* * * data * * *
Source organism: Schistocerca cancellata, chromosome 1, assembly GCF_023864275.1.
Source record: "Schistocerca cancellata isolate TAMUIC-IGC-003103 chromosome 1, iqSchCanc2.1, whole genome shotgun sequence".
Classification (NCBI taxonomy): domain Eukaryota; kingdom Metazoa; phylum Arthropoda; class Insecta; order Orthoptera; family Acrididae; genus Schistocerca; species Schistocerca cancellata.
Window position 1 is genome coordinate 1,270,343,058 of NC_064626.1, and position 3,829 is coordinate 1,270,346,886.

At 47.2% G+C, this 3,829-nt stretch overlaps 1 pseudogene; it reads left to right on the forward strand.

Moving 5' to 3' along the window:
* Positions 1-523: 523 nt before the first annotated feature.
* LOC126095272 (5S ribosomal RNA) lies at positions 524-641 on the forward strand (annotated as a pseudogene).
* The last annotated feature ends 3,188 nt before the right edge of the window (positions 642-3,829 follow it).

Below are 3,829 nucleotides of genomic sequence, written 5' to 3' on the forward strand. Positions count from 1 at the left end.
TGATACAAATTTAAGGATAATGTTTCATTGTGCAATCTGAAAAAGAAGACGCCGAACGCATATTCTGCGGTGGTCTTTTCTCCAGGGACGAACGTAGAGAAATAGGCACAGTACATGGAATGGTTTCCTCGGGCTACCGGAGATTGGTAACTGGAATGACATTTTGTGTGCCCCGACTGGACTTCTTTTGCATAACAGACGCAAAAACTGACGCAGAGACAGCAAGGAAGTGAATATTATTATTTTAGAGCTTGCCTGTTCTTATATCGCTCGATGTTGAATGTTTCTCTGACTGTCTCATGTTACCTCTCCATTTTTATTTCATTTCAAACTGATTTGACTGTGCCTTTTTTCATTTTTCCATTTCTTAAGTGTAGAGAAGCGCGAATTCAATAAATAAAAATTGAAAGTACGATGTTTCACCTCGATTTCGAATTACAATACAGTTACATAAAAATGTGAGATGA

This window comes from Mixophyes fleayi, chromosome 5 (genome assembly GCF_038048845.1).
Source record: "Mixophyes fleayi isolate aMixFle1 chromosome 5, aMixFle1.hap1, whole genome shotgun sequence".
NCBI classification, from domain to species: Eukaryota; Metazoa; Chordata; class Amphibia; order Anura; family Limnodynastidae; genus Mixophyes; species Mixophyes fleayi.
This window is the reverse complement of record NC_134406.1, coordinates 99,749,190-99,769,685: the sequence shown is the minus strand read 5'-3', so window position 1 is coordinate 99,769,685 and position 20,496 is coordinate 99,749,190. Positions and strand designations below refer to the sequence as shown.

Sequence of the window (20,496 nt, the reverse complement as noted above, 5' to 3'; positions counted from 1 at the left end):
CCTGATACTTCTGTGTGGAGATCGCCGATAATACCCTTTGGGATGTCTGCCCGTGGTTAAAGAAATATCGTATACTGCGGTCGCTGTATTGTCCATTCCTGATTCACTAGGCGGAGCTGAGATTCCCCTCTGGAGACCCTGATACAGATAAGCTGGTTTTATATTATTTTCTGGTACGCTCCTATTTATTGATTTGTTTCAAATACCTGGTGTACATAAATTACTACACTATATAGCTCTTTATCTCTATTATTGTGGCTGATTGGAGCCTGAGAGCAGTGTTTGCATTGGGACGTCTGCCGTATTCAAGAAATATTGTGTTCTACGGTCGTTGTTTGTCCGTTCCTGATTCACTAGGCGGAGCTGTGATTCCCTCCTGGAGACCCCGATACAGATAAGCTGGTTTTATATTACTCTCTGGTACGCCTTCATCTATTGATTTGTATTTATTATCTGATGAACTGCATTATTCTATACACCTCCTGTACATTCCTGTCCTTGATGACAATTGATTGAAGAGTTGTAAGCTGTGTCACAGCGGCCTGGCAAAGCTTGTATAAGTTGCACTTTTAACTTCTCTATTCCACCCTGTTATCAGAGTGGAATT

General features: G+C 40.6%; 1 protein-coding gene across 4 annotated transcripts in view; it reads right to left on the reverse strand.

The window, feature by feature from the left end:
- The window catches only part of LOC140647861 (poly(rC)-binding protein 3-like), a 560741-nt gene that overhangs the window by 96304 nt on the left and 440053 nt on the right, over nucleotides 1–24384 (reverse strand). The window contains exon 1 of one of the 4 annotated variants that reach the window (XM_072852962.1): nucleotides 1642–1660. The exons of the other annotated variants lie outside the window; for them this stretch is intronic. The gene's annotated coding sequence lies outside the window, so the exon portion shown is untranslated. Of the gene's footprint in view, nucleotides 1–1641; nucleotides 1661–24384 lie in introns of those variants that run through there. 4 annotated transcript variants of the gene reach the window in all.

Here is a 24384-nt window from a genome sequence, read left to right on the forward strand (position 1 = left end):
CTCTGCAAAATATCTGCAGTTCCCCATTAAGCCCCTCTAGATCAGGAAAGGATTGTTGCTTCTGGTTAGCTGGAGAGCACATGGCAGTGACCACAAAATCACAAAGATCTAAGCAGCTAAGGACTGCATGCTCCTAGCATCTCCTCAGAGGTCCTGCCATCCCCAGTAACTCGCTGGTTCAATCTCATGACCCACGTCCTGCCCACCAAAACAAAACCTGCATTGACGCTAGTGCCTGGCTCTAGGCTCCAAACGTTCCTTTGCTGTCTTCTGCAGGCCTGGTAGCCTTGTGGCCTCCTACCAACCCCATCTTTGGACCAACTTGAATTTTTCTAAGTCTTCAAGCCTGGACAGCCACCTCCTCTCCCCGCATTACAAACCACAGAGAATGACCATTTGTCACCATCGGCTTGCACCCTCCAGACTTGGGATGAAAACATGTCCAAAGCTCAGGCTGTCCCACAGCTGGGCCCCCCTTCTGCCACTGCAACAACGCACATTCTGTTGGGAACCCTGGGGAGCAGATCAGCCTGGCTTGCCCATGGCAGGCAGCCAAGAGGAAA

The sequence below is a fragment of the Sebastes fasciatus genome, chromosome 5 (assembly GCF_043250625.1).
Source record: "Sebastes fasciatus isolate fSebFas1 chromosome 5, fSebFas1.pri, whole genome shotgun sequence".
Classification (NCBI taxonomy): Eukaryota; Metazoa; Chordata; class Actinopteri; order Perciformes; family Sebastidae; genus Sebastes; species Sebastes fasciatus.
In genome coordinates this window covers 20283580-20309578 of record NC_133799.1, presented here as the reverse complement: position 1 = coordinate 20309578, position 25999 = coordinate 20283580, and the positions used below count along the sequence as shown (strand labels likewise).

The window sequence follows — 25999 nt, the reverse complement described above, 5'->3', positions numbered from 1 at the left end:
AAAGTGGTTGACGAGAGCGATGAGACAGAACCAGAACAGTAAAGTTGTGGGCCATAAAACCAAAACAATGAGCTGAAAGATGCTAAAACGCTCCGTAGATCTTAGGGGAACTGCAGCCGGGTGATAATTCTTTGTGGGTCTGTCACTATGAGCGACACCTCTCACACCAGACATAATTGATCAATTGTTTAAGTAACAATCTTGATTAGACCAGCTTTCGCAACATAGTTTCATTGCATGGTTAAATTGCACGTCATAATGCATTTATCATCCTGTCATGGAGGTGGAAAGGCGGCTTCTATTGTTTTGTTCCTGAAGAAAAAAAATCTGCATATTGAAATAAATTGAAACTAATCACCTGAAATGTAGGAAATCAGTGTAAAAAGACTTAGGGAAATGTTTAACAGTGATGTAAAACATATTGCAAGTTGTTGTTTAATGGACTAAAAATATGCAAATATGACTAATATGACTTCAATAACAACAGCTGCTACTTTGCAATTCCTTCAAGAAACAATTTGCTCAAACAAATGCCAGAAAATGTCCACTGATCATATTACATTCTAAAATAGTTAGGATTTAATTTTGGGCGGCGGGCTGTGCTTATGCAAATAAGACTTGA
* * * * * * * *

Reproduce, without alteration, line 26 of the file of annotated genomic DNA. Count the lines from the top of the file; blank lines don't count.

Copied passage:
In genome coordinates this window covers 20283580-20309578 of record NC_133799.1, presented here as the reverse complement: position 1 = coordinate 20309578, position 25999 = coordinate 20283580, and the positions used below count along the sequence as shown (strand labels likewise).